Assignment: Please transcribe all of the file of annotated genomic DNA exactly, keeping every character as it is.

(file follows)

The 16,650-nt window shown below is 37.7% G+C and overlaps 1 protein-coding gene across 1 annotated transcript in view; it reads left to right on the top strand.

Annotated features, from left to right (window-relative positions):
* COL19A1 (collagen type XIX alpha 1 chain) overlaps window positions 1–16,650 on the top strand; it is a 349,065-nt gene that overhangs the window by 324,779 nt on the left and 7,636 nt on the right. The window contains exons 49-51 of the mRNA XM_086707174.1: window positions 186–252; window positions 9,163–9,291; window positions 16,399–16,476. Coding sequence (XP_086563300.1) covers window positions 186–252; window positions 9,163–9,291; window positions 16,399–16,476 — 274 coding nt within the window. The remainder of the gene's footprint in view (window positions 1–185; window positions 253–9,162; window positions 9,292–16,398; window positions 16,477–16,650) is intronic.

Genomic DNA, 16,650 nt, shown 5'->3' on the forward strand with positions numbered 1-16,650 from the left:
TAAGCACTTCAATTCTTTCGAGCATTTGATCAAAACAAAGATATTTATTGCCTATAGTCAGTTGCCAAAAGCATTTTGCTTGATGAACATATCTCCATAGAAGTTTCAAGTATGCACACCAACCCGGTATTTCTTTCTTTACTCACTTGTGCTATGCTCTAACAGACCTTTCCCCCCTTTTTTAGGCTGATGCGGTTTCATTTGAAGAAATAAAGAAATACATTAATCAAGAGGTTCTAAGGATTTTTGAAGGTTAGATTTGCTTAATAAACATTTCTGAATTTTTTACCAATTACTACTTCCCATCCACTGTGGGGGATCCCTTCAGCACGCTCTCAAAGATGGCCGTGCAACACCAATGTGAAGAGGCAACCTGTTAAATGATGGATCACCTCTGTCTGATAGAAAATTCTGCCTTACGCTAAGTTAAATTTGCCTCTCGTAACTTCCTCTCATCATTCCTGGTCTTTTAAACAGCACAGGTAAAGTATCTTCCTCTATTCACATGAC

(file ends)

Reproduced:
The 16,650-nt window shown below is 37.7% G+C and overlaps 1 protein-coding gene across 1 annotated transcript in view; it reads left to right on the top strand.

Annotated features, from left to right (window-relative positions):
* COL19A1 (collagen type XIX alpha 1 chain) overlaps window positions 1–16,650 on the top strand; it is a 349,065-nt gene that overhangs the window by 324,779 nt on the left and 7,636 nt on the right. The window contains exons 49-51 of the mRNA XM_086707174.1: window positions 186–252; window positions 9,163–9,291; window positions 16,399–16,476. Coding sequence (XP_086563300.1) covers window positions 186–252; window positions 9,163–9,291; window positions 16,399–16,476 — 274 coding nt within the window. The remainder of the gene's footprint in view (window positions 1–185; window positions 253–9,162; window positions 9,292–16,398; window positions 16,477–16,650) is intronic.

Genomic DNA, 16,650 nt, shown 5'->3' on the forward strand with positions numbered 1-16,650 from the left:
TAAGCACTTCAATTCTTTCGAGCATTTGATCAAAACAAAGATATTTATTGCCTATAGTCAGTTGCCAAAAGCATTTTGCTTGATGAACATATCTCCATAGAAGTTTCAAGTATGCACACCAACCCGGTATTTCTTTCTTTACTCACTTGTGCTATGCTCTAACAGACCTTTCCCCCCTTTTTTAGGCTGATGCGGTTTCATTTGAAGAAATAAAGAAATACATTAATCAAGAGGTTCTAAGGATTTTTGAAGGTTAGATTTGCTTAATAAACATTTCTGAATTTTTTACCAATTACTACTTCCCATCCACTGTGGGGGATCCCTTCAGCACGCTCTCAAAGATGGCCGTGCAACACCAATGTGAAGAGGCAACCTGTTAAATGATGGATCACCTCTGTCTGATAGAAAATTCTGCCTTACGCTAAGTTAAATTTGCCTCTCGTAACTTCCTCTCATCATTCCTGGTCTTTTAAACAGCACAGGTAAAGTATCTTCCTCTATTCACATGAC